This story is also about a lookout who failed to see a big sea-type buoy directly in front of the ship as he stood guard on the bow. He was the third link. These mistakes almost led to an ecological disaster with a capital “E.” The entire trip in from sea, we had a low ceiling of gray clouds, or what I call high fog, but it wasn’t foggy. San Francisco’s famous fog often drifts into The Bay through the Golden Gate toward Alcatraz, where it usually dissipates. When it clears, it does so first north of Alcatraz Island, where I was heading after passing under the Golden Gate. I was relaxed as I could be, considering I was on a ship weighing 32,450 tons fully loaded with toxic Alaska crude. I was so relaxed, I was quietly talking to the helmsman, who happened to be a pilot’s daughter. Normally, I didn’t talk to helmsmen. I wasn’t inattentive, as far as the navigation was concerned, but I should have looked at the damn radars. After this event, I never made that mistake again. After the Valdez disaster, many pilots, including me, hated going on Exxon ships because of all the piloting regulations they implemented about speeds and times they wanted ships to be at certain points.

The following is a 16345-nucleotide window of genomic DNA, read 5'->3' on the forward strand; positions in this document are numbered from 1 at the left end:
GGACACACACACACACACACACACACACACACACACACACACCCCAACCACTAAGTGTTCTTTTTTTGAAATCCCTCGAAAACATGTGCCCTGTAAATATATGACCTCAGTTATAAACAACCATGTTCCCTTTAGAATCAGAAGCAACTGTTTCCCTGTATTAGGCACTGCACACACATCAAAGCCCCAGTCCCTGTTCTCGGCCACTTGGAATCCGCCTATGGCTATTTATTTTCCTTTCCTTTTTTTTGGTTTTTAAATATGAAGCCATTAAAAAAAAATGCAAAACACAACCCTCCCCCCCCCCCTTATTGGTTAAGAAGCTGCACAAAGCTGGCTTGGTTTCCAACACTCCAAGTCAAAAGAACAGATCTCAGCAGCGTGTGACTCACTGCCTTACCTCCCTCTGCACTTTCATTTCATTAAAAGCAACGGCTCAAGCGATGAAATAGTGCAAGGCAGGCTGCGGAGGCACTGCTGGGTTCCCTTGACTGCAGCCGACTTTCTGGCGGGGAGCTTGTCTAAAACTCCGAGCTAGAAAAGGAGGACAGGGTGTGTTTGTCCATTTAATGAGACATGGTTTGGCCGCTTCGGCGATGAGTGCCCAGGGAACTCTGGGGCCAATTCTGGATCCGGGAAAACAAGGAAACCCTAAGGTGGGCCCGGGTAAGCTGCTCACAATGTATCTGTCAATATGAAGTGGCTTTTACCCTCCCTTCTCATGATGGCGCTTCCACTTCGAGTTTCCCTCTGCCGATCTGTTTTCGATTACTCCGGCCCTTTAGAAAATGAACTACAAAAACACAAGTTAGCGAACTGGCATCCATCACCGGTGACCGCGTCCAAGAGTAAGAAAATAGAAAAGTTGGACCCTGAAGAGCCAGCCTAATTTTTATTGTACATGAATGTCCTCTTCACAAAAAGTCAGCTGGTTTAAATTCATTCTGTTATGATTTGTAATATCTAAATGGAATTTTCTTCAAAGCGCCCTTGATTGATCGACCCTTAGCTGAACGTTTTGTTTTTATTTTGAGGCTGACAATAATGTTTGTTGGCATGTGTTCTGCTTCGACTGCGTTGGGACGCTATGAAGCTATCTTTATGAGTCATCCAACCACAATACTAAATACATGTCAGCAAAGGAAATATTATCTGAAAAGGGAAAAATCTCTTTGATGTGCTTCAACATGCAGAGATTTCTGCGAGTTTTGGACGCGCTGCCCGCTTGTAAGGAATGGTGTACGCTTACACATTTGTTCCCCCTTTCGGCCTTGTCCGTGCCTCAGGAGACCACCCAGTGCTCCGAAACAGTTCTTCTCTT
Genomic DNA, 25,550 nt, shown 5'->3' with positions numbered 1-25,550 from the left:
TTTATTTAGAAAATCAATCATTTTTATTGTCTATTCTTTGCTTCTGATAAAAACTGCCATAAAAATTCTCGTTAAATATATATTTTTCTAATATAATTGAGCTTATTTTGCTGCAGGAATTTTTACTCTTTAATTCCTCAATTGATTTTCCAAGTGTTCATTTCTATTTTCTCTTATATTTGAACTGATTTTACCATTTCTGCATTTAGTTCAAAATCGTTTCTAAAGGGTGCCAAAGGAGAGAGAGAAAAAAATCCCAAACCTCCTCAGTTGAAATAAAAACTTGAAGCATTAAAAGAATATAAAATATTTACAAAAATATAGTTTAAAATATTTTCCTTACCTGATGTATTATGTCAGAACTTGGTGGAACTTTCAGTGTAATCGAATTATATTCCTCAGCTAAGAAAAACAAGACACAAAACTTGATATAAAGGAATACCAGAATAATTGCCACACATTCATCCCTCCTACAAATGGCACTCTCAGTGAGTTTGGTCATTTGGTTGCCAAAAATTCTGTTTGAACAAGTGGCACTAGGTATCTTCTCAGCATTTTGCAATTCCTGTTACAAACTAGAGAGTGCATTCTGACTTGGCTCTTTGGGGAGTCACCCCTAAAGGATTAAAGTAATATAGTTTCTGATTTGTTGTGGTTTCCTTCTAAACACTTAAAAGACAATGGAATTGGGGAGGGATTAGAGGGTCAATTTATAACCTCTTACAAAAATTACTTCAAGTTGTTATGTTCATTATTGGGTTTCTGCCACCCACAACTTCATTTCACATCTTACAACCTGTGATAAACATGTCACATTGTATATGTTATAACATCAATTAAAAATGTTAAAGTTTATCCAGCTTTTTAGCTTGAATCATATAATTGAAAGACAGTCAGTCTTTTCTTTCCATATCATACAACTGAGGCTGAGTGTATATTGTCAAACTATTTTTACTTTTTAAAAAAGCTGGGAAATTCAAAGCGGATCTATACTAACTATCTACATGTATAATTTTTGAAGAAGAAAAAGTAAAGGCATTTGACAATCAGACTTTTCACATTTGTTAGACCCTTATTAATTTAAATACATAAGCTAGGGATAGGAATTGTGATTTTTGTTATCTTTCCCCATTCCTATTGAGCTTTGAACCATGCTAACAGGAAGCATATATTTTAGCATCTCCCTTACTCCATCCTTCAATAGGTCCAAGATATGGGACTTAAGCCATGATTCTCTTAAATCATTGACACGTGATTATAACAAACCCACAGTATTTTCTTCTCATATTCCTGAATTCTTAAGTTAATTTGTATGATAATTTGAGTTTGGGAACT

This nitpicking was strange because if they had hired a pilot at Valdez, that accident would never have happened! In any case, we were stuck with Exxon’s idea of how to pilot ships, which to my way of thinking wasn’t correct, nor was it safer than how we handled other tankers. When this near miss happened, Exxon’s officers weren’t so uptight because the Valdez tragedy was 10 years in the future.
They were so laid back, in fact, that some Exxon ships replaced their engine-order-telegraph handles with beer keg handles. It was a joke because American crews are forbidden to drink. I bet Exxon’s First Engineers replaced those beer handles five minutes after oil started gushing out of the Valdez after she ran over Bligh Reef!
Once the ship neared the Golden Gate, she was still going along about twelve knots, so my plan was to slow her down as we entered the bay. Then, as the bow passed under the bridge, I ordered a new course of 075 pointing at Angel Island about three miles away, which I could still plainly see. The very next instant, what had been high clouds suddenly dropped down, enveloping the ship in zero visibility. I had never seen this happen before, and it really threw me off guard. I thought we were past having fog.